Another way to access the internet is by pasting your URL (without the ‘summarize=’ before it) and then giving a command.
https://backlinko.com/reverse-outreach Write three paragraphs about this information.
In this case, ZimmWriter performs the same action as mentioned earlier, but instead of displaying the summary, it executes the given command (e.g., ‘Write three paragraphs about this information’) based on the summary, which is not displayed.
But there is a secret trick…
The summary, which you could’ve obtained by typing ‘summarize=’, is now stored in your clipboard without being seen. So, if you’re not happy with the output from the magic command, you don’t need to re-scrape the website and pay for the AI to summarize it again. Just paste the summary that’s already in your clipboard using CTRL V. This way, you can apply a magic command to the summary and save those extra steps!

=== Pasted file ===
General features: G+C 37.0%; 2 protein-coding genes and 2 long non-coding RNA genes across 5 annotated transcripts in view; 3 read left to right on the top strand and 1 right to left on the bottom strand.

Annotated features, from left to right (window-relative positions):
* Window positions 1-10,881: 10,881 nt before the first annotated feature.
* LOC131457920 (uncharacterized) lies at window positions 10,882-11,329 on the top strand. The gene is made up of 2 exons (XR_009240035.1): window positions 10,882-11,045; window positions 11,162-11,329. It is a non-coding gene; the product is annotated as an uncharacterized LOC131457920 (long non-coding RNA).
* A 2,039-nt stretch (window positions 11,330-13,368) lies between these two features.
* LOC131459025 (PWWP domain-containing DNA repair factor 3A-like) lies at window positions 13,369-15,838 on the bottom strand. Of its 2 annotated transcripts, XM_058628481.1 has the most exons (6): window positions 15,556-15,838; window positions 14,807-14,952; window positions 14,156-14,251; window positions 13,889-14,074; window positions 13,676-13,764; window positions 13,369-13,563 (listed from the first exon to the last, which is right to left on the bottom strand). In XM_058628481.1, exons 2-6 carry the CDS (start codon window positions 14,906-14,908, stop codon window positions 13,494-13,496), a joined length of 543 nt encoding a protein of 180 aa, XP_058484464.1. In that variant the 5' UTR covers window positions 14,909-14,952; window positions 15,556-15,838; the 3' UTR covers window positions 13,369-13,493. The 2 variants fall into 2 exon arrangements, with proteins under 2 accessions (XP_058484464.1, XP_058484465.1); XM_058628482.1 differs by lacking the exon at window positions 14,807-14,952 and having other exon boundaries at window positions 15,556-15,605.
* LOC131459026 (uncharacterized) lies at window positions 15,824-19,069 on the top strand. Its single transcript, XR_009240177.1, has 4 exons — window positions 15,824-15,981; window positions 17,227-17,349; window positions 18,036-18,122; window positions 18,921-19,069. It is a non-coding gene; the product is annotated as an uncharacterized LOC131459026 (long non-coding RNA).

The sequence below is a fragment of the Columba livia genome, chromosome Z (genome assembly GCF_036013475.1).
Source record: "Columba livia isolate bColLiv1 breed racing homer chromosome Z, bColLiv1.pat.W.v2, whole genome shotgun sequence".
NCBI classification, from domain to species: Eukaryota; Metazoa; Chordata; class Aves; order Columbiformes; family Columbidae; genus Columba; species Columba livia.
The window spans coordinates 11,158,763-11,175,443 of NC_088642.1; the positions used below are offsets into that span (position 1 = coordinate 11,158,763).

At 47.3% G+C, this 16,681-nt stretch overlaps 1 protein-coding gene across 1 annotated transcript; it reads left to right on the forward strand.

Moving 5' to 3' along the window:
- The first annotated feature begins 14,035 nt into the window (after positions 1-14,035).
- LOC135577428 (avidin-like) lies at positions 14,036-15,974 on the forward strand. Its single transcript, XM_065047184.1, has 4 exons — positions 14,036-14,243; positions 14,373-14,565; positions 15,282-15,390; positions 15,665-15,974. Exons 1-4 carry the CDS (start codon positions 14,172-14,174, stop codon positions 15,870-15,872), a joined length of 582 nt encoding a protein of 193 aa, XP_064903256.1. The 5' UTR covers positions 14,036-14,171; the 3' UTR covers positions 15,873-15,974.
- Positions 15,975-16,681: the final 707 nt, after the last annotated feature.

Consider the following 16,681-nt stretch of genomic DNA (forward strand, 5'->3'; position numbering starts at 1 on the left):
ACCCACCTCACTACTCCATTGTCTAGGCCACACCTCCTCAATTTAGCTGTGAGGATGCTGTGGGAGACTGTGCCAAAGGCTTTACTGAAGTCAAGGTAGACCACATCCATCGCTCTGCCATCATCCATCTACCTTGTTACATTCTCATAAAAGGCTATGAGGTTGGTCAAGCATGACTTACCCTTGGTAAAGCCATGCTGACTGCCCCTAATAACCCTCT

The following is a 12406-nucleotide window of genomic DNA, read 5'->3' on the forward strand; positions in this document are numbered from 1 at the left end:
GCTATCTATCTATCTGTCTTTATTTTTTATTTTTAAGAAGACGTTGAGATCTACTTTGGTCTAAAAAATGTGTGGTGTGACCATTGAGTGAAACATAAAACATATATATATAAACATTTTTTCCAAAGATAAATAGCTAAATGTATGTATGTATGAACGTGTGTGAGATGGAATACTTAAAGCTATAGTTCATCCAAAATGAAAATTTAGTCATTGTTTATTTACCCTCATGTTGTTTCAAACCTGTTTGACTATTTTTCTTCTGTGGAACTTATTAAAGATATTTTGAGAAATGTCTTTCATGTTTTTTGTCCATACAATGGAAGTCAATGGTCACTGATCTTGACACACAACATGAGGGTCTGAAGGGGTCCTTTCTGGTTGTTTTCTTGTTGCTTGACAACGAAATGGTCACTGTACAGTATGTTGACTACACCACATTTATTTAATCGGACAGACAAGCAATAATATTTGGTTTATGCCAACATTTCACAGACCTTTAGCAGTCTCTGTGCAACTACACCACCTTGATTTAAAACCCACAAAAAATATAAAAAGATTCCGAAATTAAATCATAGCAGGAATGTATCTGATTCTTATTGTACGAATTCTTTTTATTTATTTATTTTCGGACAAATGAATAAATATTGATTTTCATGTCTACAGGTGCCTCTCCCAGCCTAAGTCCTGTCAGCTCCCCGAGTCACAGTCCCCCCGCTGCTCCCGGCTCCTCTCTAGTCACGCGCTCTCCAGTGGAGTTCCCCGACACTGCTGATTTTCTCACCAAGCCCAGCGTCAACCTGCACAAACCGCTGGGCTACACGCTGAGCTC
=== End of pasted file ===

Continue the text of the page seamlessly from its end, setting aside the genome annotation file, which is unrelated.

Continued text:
Know how I shared with you the “summarize=” command above followed by a URL?
Well, you can also just paste in text that you want the AI to summarize! So instead of a URL, just type “summarize=” followed by up to 10,000 words of text. Highlight everything then press CTRL+1 (or whatever your keyboard trigger for magic commands are) to get a summary of the text.
The options are endless!
The “continue writing” trigger in ZimmWriter is an incredibly useful feature that you can easily activate using CTRL 2.
This magic command is simple to use – just highlight a paragraph or two and press CTRL 2. ZimmWriter will then seamlessly continue writing, elaborating on the selected idea.
I’ve found that selecting more paragraphs leads to a more condensed output, so it’s best to choose only two or three paragraphs at a time, unless you’re aiming for a summary.
Another built-in feature in ZimmWriter is the rewrite keyboard command, which by default, is set to CTRL 3.
Using the rewrite keyboard trigger works just like the other commands. Simply select the text you want the AI to rewrite, press CTRL 3, and then wait for the outcome.